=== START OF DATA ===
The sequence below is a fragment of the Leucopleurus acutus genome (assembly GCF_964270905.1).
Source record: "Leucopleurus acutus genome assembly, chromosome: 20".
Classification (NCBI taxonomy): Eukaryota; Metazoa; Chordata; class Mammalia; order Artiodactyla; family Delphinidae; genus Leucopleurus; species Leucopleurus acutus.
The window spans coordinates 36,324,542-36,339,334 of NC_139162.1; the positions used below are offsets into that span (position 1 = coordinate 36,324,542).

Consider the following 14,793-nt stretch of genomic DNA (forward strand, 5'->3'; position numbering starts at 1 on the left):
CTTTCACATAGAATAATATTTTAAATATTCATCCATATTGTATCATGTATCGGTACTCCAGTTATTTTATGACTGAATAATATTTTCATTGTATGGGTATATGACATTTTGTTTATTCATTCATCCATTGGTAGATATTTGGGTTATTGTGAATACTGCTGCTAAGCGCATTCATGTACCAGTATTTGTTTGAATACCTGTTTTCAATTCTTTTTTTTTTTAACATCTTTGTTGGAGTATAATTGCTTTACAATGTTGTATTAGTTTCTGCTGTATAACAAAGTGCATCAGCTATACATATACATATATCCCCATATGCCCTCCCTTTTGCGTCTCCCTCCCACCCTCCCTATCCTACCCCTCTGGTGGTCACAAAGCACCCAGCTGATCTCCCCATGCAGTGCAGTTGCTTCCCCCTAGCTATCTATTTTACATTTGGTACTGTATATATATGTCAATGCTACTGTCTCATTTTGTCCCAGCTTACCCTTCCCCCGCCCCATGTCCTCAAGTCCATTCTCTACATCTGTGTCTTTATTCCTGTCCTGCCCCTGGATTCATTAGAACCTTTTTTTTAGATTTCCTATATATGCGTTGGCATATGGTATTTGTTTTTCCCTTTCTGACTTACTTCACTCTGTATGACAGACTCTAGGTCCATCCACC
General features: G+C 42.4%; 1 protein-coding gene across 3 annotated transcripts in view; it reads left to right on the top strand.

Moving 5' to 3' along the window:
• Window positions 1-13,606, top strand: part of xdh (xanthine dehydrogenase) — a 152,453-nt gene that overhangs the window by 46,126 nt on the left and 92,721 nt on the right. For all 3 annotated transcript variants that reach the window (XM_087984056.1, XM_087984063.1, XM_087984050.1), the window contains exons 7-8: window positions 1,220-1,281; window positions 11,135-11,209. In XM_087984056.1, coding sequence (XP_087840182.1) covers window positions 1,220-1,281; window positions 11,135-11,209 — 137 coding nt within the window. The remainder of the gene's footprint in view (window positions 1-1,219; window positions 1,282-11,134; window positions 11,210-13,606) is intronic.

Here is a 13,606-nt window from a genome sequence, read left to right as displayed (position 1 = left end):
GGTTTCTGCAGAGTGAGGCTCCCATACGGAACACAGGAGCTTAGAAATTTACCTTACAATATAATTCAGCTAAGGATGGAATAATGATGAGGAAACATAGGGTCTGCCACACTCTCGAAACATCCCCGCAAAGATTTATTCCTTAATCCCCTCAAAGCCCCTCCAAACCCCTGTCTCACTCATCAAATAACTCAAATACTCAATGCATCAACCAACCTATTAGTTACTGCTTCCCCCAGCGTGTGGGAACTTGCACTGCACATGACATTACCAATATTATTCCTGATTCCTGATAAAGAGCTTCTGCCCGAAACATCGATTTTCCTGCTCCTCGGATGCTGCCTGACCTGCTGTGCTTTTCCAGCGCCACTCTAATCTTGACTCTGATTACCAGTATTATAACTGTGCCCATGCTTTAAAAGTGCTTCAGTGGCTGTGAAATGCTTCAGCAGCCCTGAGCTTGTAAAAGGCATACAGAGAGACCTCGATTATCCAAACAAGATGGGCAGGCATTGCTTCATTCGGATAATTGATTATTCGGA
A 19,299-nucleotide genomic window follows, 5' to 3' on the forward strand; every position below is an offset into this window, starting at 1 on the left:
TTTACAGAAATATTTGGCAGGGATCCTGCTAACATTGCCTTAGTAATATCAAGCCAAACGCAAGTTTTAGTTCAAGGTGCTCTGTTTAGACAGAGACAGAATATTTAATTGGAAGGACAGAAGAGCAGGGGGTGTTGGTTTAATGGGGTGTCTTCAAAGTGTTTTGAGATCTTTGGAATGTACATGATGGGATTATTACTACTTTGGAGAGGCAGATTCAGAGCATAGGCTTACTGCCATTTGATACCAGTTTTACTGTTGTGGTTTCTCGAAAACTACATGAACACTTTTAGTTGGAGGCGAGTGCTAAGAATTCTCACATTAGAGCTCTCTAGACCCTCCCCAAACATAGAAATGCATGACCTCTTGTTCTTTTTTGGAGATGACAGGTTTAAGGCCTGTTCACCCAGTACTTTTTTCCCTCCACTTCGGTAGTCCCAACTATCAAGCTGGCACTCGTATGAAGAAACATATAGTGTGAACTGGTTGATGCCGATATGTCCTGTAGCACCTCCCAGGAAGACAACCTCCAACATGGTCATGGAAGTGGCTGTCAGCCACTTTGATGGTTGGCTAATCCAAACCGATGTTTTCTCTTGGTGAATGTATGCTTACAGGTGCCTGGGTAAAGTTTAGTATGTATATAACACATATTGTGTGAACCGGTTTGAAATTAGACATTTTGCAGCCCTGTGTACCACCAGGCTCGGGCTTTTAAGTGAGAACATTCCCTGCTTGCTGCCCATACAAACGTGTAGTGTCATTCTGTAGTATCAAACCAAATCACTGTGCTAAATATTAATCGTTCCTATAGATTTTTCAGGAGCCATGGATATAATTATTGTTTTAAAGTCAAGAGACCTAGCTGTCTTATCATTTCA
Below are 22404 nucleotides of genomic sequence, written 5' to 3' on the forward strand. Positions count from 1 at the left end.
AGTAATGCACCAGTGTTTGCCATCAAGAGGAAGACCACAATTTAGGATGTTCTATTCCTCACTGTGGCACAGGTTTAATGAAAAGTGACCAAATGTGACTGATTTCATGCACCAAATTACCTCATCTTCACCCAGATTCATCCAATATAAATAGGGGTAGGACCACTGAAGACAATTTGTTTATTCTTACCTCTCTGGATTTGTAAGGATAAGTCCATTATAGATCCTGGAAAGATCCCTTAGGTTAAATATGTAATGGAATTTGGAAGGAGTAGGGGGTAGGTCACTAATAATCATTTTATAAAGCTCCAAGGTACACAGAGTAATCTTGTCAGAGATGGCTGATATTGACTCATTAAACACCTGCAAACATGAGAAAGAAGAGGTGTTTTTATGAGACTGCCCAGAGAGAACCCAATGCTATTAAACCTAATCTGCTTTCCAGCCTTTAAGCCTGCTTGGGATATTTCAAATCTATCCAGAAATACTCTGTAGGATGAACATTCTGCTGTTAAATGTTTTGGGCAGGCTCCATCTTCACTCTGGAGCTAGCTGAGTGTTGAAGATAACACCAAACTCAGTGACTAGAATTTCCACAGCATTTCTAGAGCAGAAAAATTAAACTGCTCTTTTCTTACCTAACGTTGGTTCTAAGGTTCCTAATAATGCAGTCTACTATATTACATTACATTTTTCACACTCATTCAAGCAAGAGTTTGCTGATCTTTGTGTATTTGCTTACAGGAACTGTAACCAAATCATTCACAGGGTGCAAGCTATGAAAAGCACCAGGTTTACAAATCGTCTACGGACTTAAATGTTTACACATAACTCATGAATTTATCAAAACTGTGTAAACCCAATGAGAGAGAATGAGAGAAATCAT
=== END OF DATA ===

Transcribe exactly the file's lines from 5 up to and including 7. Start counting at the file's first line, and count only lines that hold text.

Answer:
Consider the following 14,793-nt stretch of genomic DNA (forward strand, 5'->3'; position numbering starts at 1 on the left):
CTTTCACATAGAATAATATTTTAAATATTCATCCATATTGTATCATGTATCGGTACTCCAGTTATTTTATGACTGAATAATATTTTCATTGTATGGGTATATGACATTTTGTTTATTCATTCATCCATTGGTAGATATTTGGGTTATTGTGAATACTGCTGCTAAGCGCATTCATGTACCAGTATTTGTTTGAATACCTGTTTTCAATTCTTTTTTTTTTTAACATCTTTGTTGGAGTATAATTGCTTTACAATGTTGTATTAGTTTCTGCTGTATAACAAAGTGCATCAGCTATACATATACATATATCCCCATATGCCCTCCCTTTTGCGTCTCCCTCCCACCCTCCCTATCCTACCCCTCTGGTGGTCACAAAGCACCCAGCTGATCTCCCCATGCAGTGCAGTTGCTTCCCCCTAGCTATCTATTTTACATTTGGTACTGTATATATATGTCAATGCTACTGTCTCATTTTGTCCCAGCTTACCCTTCCCCCGCCCCATGTCCTCAAGTCCATTCTCTACATCTGTGTCTTTATTCCTGTCCTGCCCCTGGATTCATTAGAACCTTTTTTTTAGATTTCCTATATATGCGTTGGCATATGGTATTTGTTTTTCCCTTTCTGACTTACTTCACTCTGTATGACAGACTCTAGGTCCATCCACC
General features: G+C 42.4%; 1 protein-coding gene across 3 annotated transcripts in view; it reads left to right on the top strand.